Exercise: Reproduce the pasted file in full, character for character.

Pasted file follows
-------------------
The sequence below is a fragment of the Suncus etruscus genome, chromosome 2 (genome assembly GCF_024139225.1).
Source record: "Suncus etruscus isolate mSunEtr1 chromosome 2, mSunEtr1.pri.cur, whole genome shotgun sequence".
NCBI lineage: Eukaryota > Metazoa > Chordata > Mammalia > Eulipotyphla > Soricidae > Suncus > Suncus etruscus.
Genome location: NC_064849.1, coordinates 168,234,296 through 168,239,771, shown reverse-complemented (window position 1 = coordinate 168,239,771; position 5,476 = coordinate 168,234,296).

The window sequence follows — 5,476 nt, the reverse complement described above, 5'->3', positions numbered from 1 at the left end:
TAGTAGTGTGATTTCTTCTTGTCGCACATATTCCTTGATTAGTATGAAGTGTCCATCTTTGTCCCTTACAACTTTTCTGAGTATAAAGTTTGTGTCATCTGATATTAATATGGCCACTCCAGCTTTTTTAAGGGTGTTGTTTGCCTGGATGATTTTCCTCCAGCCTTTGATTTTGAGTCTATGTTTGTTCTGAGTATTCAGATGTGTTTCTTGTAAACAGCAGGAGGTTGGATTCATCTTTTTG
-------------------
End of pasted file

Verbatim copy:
The sequence below is a fragment of the Suncus etruscus genome, chromosome 2 (genome assembly GCF_024139225.1).
Source record: "Suncus etruscus isolate mSunEtr1 chromosome 2, mSunEtr1.pri.cur, whole genome shotgun sequence".
NCBI lineage: Eukaryota > Metazoa > Chordata > Mammalia > Eulipotyphla > Soricidae > Suncus > Suncus etruscus.
Genome location: NC_064849.1, coordinates 168,234,296 through 168,239,771, shown reverse-complemented (window position 1 = coordinate 168,239,771; position 5,476 = coordinate 168,234,296).

The window sequence follows — 5,476 nt, the reverse complement described above, 5'->3', positions numbered from 1 at the left end:
TAGTAGTGTGATTTCTTCTTGTCGCACATATTCCTTGATTAGTATGAAGTGTCCATCTTTGTCCCTTACAACTTTTCTGAGTATAAAGTTTGTGTCATCTGATATTAATATGGCCACTCCAGCTTTTTTAAGGGTGTTGTTTGCCTGGATGATTTTCCTCCAGCCTTTGATTTTGAGTCTATGTTTGTTCTGAGTATTCAGATGTGTTTCTTGTAAACAGCAGGAGGTTGGATTCATCTTTTTG